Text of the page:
Through a Jungian Lens

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HoiVan Pass and the Hero’s Journey

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This is an image from HoiVan Pass, the mountain pass that marked the separation between North and South during the American War as it is called by Vietnamese people.  When I was there the clouds were hanging low making it into a surreal scene.  The “pill boxes” that housed the Americans who sought to keep the North Vietnamese out of the south, as well as to protect the forces stationed at DaNang, stood empty alongside older battlements from older wars.

When I think of the “hero’s journey” that calls one somewhere typically during midlife, this is a scene that comes to mind.  Perhaps I had read too much fantasy by Tolkien and Donaldson and others.  The image tells me that I am in unknown territory where maps would do no good, at least not a map that is based on land forms and landmarks.  This is a territory that holds all sorts of monsters that are just waiting for you to appear out of the mist, while you dread that they will appear out of the mist.

It is one of those journeys where there appears to be little choice.  If one decides to not go on the journey, one gets stuck and becomes a husk of a person waiting for his or her days to come to an end, an end that leaves one’s life without a sense of meaning.  To take the journey is to risk life itself and to change beyond all recognition marking a different sort of death, that of the old ego.

Setting out on this journey is almost more about compulsion rather than a reasoned choice.  Reasonable people do not head into this realm abandoning all life as they know it for some potential other life.  No, it is more about knowing one is doomed if one refuses to answer the call to this journey with the result that one would become insane.  Is it worth it?  I think so – for me, I know so.  The mythical treasure I found was a clearer sense of “Self.”


Written by Robert G. Longpré

June 13, 2011 at 5:25 am

2 Responses

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  1. Dear Robert,
    Yes, how true and how the photo fits in this Post.
    I also think that as you said “one one gets stuck and becomes a husk of a person waiting for his or her days to come to an end” – that such a person, for some reason, is not able to keep up with (his/her) the Time Spirit.
    What I mean to say is (a signal when one is conscious) that when one fails to keep up with the Time Spirit, one ends up in the Past and is no longer able to live in (or accept) the Present.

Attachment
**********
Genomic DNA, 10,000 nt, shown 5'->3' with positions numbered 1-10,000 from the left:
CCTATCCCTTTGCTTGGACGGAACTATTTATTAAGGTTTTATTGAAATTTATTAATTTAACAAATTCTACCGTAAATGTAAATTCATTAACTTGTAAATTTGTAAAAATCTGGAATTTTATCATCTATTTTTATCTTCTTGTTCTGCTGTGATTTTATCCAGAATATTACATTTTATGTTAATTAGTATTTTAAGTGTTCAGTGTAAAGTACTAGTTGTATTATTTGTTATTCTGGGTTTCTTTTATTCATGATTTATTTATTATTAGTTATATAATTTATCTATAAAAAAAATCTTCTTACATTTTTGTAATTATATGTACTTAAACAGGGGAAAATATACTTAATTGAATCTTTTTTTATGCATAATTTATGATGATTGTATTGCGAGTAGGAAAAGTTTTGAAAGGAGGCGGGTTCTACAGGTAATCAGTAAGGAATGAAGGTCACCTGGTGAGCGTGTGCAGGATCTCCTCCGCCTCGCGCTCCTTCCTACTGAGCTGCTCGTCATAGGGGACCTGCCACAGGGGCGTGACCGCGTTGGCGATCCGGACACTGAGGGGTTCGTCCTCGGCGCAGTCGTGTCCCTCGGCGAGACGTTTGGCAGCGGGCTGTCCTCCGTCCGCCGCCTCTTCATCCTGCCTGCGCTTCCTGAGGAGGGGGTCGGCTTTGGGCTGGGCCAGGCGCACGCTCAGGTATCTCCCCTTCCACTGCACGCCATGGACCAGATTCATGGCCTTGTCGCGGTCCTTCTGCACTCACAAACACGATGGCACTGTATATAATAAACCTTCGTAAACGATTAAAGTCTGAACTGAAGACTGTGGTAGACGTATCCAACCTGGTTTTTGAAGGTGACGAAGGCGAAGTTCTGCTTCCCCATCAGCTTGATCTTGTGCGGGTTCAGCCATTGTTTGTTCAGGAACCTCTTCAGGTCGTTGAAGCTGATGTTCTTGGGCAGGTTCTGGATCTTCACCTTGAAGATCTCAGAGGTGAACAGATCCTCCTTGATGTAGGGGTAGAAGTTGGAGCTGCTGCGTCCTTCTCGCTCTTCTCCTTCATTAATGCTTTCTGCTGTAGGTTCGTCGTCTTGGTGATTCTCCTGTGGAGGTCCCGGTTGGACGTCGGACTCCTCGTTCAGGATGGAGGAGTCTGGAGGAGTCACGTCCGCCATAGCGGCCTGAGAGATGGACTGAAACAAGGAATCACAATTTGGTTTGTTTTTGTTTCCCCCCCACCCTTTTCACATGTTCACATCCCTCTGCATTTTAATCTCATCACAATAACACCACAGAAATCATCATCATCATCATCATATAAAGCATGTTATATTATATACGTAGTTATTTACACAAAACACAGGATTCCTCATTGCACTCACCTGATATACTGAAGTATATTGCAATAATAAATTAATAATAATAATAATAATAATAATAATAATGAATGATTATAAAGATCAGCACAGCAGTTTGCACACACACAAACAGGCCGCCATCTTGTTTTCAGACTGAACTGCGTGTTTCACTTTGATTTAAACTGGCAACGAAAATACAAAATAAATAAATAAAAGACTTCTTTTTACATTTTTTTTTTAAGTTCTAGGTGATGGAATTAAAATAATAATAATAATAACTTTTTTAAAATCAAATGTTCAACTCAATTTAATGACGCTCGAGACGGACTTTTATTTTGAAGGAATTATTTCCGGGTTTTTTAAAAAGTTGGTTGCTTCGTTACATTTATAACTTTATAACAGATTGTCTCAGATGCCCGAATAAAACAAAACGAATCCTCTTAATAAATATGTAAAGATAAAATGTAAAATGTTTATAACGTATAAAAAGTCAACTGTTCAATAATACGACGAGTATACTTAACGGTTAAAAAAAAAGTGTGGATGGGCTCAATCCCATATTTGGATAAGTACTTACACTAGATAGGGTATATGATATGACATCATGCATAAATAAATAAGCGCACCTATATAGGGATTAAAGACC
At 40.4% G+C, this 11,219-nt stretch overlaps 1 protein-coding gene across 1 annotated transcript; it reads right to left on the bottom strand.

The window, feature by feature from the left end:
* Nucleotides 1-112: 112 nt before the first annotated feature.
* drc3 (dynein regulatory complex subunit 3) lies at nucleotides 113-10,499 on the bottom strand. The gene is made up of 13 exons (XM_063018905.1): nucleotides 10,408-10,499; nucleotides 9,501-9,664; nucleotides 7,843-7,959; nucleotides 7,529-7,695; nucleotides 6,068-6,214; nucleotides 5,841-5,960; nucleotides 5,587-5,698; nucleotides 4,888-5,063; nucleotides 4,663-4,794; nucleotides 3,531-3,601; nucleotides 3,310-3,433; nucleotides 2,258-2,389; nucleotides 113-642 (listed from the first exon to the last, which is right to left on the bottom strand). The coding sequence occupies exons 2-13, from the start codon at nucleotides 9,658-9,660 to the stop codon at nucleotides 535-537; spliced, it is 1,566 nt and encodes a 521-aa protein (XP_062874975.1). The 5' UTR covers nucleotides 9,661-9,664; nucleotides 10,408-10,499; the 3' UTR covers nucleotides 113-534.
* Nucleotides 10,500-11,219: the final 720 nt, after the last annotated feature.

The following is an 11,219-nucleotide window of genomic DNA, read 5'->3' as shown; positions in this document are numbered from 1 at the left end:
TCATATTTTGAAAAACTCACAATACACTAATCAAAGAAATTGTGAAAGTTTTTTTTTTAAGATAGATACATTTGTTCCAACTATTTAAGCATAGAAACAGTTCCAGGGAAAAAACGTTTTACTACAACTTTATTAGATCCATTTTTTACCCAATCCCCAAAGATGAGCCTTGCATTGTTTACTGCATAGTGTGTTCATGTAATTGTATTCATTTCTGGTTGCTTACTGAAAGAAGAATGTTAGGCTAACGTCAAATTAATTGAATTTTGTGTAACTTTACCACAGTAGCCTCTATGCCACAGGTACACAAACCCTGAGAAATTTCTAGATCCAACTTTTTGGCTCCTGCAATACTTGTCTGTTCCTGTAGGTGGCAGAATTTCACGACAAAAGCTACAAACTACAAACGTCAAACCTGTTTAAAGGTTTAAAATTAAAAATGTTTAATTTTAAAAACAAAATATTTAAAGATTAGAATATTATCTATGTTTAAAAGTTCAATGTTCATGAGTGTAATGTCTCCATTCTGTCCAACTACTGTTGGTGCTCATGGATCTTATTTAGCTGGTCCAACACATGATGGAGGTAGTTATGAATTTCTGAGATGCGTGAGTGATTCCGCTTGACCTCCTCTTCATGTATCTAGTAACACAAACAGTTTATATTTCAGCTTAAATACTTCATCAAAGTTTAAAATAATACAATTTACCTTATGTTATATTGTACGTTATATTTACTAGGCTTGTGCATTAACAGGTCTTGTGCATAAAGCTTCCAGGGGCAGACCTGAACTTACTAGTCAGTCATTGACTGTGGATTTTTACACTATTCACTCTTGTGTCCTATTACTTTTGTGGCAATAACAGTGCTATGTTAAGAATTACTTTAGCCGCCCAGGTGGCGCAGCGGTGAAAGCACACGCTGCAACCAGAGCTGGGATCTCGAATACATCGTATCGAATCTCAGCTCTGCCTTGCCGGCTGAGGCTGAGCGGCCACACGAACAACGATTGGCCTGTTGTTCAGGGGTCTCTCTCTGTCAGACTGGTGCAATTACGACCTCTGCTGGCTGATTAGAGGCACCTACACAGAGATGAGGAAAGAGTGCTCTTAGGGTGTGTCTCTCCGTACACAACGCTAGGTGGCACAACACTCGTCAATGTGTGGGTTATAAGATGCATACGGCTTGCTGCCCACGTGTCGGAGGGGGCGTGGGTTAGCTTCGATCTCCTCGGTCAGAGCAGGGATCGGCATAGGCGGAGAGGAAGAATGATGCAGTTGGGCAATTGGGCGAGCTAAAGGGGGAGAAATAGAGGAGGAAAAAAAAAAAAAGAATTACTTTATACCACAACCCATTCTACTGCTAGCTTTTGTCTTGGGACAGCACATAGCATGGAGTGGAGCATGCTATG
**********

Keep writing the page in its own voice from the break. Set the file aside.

Another interesting issue (for me, stir up to much, smile !) in midlife for a man is the “possibility” that the Anima is there (to help) to point to the new road by way of pointing us in the wrong direction and by following that wrong direction we end up in a devastating situation/circumstances – that “could” cause the start of our quest.
    According to this, Jung wrote “somewhere” (I am sorry !) (in my own words) about the example of the working of the Anima – in a story about the (midlife) Professor who risked everything (his marriage, his career etc.) because he fell head over heels in love with one of his very young student and married her.
    The just written text is meant as a question whether or not this text could be applied, is valid, by what you wrote today.

    Opa Bear

    June 13, 2011 at 7:01 am

  2. For you on the journey Robert:


    The breath of God
    is now at my back,
    my face to the east.
    Sophia, more eternal
    than God , is
    the true guide star of
    this Haji’s restless Soul.

    Weary and worn
    on this Pilgrim’s
    road. A respite. Resting there,
    the wind whispers three
    stunning revelations to
    my ear there
    at the roadside.

    God reveals my true
    pain; that it might be
    relieved; my true wounds
    that they might be
    healed; my true death
    that I might live til’
    that time.

    Sophia beckons once
    again. One foot follows
    the other around the
    next bend, over the next hill,
    toward the ancient, ancestral
    destination, which is always just
    around the next bend, over the next hill.

    The love of God would have it so.

    John Ferric

    June 13, 2011 at 7:33 am

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